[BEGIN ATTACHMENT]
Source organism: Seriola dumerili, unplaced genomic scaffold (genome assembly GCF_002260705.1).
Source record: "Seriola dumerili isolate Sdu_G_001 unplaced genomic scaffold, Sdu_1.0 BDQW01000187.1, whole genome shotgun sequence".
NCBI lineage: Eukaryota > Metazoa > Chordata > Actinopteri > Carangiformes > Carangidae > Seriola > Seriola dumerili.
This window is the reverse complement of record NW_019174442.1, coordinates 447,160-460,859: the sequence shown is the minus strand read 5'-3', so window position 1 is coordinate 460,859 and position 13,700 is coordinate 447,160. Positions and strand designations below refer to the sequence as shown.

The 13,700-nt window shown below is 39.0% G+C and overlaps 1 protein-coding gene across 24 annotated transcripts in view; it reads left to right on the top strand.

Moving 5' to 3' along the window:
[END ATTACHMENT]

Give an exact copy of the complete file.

Source organism: Seriola dumerili, unplaced genomic scaffold (genome assembly GCF_002260705.1).
Source record: "Seriola dumerili isolate Sdu_G_001 unplaced genomic scaffold, Sdu_1.0 BDQW01000187.1, whole genome shotgun sequence".
NCBI lineage: Eukaryota > Metazoa > Chordata > Actinopteri > Carangiformes > Carangidae > Seriola > Seriola dumerili.
This window is the reverse complement of record NW_019174442.1, coordinates 447,160-460,859: the sequence shown is the minus strand read 5'-3', so window position 1 is coordinate 460,859 and position 13,700 is coordinate 447,160. Positions and strand designations below refer to the sequence as shown.

The 13,700-nt window shown below is 39.0% G+C and overlaps 1 protein-coding gene across 24 annotated transcripts in view; it reads left to right on the top strand.

Moving 5' to 3' along the window: